Inheritance of Stringless Pod in Pisum sativum L.

in Journal of the American Society for Horticultural Science
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  • 1 Department of Horticulture, 2042 Cordley Hall, Oregon State University, Corvallis, OR 97331-2911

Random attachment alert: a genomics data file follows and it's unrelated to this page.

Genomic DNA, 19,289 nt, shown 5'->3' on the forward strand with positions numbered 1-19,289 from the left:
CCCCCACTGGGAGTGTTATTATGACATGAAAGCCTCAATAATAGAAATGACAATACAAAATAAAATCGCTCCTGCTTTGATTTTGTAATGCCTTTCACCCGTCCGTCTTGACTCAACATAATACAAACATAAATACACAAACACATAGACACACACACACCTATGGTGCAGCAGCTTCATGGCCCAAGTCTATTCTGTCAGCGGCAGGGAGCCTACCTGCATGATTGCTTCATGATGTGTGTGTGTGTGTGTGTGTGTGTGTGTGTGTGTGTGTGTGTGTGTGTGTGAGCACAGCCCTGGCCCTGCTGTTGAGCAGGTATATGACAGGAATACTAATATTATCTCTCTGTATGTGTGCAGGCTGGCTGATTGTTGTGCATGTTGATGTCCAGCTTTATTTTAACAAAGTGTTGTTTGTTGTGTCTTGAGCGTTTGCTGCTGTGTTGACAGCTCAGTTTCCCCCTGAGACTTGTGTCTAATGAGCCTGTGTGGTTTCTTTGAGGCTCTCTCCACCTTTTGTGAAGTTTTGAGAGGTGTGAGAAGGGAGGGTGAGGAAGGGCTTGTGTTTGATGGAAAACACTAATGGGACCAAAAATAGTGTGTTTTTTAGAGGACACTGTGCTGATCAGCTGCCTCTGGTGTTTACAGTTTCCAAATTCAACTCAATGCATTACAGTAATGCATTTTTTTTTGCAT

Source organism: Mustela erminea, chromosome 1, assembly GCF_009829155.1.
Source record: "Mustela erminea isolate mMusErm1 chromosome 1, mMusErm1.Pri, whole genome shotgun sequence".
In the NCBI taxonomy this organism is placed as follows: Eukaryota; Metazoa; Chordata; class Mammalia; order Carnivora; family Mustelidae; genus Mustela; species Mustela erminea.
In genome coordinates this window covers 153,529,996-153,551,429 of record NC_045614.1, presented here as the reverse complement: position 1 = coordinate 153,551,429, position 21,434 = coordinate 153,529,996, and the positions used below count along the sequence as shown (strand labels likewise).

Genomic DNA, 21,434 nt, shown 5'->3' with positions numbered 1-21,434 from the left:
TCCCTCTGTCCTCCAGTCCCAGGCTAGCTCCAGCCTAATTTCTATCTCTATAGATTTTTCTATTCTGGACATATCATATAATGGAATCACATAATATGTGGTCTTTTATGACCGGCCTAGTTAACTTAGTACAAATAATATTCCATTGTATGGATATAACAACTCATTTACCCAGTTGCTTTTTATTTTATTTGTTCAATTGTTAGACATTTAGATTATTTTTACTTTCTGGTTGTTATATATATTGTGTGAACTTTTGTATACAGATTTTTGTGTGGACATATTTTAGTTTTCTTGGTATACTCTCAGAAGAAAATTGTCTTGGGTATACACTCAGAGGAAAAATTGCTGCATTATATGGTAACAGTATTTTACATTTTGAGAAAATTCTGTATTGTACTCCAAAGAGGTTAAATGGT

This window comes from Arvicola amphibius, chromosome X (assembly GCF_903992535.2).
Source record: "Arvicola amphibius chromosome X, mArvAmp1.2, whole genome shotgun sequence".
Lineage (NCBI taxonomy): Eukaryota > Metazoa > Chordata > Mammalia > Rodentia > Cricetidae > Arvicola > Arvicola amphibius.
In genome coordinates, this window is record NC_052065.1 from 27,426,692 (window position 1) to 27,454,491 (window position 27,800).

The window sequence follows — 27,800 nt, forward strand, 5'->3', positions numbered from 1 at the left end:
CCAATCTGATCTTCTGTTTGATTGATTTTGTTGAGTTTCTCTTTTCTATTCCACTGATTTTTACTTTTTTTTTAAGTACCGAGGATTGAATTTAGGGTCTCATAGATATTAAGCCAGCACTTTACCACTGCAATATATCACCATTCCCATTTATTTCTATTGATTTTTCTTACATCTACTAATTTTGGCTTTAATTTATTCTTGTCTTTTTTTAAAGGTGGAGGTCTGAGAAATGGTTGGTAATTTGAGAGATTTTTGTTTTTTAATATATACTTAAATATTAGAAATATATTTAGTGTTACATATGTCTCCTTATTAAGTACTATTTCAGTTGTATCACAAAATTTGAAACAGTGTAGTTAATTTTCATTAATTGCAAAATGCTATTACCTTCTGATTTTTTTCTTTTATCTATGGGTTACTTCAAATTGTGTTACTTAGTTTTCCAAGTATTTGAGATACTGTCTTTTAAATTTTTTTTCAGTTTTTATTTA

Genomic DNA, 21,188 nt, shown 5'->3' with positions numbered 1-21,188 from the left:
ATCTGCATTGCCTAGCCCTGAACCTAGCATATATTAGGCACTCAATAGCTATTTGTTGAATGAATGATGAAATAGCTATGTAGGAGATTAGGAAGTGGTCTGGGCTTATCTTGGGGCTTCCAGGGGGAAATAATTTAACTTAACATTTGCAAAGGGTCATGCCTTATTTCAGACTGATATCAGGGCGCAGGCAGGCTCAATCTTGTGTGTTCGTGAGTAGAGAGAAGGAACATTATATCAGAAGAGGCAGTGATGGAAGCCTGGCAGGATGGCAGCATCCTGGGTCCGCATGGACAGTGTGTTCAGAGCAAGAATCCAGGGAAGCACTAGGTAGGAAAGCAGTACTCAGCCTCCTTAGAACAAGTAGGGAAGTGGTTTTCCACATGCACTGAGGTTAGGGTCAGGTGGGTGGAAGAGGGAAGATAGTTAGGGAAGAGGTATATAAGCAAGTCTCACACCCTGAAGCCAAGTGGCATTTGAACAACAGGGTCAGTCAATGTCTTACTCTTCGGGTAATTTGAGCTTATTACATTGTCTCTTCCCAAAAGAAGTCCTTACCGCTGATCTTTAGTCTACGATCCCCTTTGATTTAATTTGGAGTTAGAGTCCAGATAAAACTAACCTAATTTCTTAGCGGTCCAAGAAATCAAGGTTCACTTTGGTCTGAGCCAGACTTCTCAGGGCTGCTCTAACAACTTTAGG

In crosses between stringless and stringy podded pea cultivars, all plants of the F1 and backcross to the stringy parent had stringy pods. F2 ratios varied widely among crosses, and populations always had more stringy plants than expected, based on a single locus. The ratio of nonsegregating (stringy): segregating F3 families derived from stringy F2 plants fit a single-gene hypothesis in half of the crosses. Backcrosses of F1 to the stringless parent fit the expected 1:1 ratio when the pollen parent was stringless, but the reciprocal backcrosses showed a deficiency of stringless plants, suggesting that poor competitive ability of pollen bearing the stringless factor was the reason for deficiencies of stringless plants. It is concluded that stringlessness is controlled by a single recessive gene for which the designation sin-2 is proposed. A reduction in pod size, plant height, and number of wrinkled seed segregates was associated with stringlessness.

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